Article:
Last year, torrential rainfall and landslides in the Balkans affected more than 1 million people, setting back the economy of Bosnia and Herzegovina by about 15 percent of GDP. As temperatures warm, the frequency and intensity of storms of that magnitude and droughts is expected to rise.
In this context, over 9,000 people are gathering in Sendai, Japan, this week for the World Conference on Disaster Risk Reduction with the goal of launching a new international framework to guide implementation of disaster risk management efforts worldwide in years to come. The importance and value of disaster risk managment becomes clear with every disaster. On the eve of the conference, another threat was looming as Cyclone Pam threatened several islands in the Pacific.
“With disasters becoming more common and frequent with an ever changing climate, ‘planning for the worst’ must assume a central role in development,” said World Bank Group President Jim Yong Kim. “We need more funding to help build up the resilience of people, their communities and their countries to the impacts of climate change and disasters. We cannot just wait for disasters to strike.”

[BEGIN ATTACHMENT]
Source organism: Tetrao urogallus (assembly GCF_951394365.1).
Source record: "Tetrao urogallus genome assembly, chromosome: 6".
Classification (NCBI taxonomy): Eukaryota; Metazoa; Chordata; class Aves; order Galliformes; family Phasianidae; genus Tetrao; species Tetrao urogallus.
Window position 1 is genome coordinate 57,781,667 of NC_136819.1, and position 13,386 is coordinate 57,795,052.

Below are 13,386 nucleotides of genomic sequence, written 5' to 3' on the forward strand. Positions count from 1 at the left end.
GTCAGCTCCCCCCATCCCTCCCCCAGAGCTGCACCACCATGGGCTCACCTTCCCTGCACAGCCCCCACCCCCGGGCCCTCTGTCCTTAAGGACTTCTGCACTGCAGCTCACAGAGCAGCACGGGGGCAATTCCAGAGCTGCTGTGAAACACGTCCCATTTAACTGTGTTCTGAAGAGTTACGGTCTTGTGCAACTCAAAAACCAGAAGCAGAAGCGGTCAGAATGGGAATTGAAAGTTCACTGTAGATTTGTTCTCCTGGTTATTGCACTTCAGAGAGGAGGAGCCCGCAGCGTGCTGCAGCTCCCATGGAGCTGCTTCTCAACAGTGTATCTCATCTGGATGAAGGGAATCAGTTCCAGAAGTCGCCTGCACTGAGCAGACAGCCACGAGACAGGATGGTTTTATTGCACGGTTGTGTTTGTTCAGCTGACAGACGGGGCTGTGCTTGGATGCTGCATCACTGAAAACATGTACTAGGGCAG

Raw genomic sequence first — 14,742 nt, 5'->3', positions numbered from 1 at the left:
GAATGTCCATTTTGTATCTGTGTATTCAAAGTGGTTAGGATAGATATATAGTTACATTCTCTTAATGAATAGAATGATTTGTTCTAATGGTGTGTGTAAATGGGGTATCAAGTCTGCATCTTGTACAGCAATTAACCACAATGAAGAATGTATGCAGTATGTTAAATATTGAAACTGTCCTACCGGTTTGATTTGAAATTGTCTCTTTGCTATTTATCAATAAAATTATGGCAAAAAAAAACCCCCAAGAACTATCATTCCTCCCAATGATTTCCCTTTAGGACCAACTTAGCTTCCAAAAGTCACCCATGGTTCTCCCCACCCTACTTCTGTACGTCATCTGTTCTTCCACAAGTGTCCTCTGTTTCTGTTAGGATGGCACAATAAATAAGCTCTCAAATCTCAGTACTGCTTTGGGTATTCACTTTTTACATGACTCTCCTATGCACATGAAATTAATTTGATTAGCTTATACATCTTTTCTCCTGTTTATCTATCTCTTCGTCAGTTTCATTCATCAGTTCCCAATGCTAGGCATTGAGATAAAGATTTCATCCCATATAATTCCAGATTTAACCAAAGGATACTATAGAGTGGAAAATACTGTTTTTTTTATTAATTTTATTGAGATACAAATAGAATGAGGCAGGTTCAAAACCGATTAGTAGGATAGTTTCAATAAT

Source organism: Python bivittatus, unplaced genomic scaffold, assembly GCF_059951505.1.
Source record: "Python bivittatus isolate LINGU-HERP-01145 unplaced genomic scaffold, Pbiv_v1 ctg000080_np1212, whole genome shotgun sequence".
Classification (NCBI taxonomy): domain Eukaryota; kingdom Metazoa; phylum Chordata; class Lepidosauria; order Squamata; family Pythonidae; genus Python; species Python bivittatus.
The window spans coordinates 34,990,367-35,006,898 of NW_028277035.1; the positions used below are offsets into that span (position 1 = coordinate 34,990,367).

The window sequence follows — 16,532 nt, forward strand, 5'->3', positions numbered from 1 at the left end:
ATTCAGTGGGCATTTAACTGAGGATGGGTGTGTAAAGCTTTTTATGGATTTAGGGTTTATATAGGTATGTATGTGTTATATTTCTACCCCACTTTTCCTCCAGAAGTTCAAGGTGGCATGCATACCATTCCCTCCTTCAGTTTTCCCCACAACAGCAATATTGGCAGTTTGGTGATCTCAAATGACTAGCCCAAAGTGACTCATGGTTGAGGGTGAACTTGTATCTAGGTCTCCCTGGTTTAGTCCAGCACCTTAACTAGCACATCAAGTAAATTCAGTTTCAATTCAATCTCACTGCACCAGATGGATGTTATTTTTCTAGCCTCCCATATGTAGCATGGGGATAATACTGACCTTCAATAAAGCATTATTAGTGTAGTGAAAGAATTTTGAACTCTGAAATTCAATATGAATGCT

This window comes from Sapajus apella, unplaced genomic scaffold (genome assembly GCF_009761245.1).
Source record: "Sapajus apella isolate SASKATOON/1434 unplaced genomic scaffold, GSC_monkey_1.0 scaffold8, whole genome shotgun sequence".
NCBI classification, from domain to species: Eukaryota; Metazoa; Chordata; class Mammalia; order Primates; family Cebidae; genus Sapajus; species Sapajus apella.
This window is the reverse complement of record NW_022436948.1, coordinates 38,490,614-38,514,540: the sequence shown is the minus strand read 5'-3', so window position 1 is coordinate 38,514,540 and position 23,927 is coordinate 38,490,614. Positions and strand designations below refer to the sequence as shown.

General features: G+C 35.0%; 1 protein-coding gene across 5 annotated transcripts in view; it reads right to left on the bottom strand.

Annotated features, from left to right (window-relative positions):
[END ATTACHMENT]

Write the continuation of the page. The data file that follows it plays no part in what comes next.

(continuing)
A new framework for action
The new post-2015 framework is a successor to the Hyogo Framework for Action (2005-2015), which has been an effective tool to motivate and track the progress of countries as they build resilience to disasters.
Much progress has been achieved over the last decade, but much remains to be done. This is particularly true in developing countries, where cities are expanding quickly and investing in new infrastructure, homes, and schools. More construction is expected in the next 20 years than occurred in the past 6,000. To avoid putting people at risk, it is crucial to make sure this infrastructure is both planned and built for resilience.
The proposed goal of the zero draft for the new framework recognizes the need to prevent the creation of new risks as well as reduce existing risk. This new framework provides an opportunity to build on the Hyogo Framework’s strengths, improve on recognized shortcomings, and drive the mainstreaming of disaster risk management in countries’ sustainable development and poverty reduction approaches.
The reduction of accumulated risk is also acknowledged and important. Not every home or every school can be retrofitted for resilience, but millions of lives could be saved with better early warning and enhanced response systems, improved drainage and strengthened infrastructure.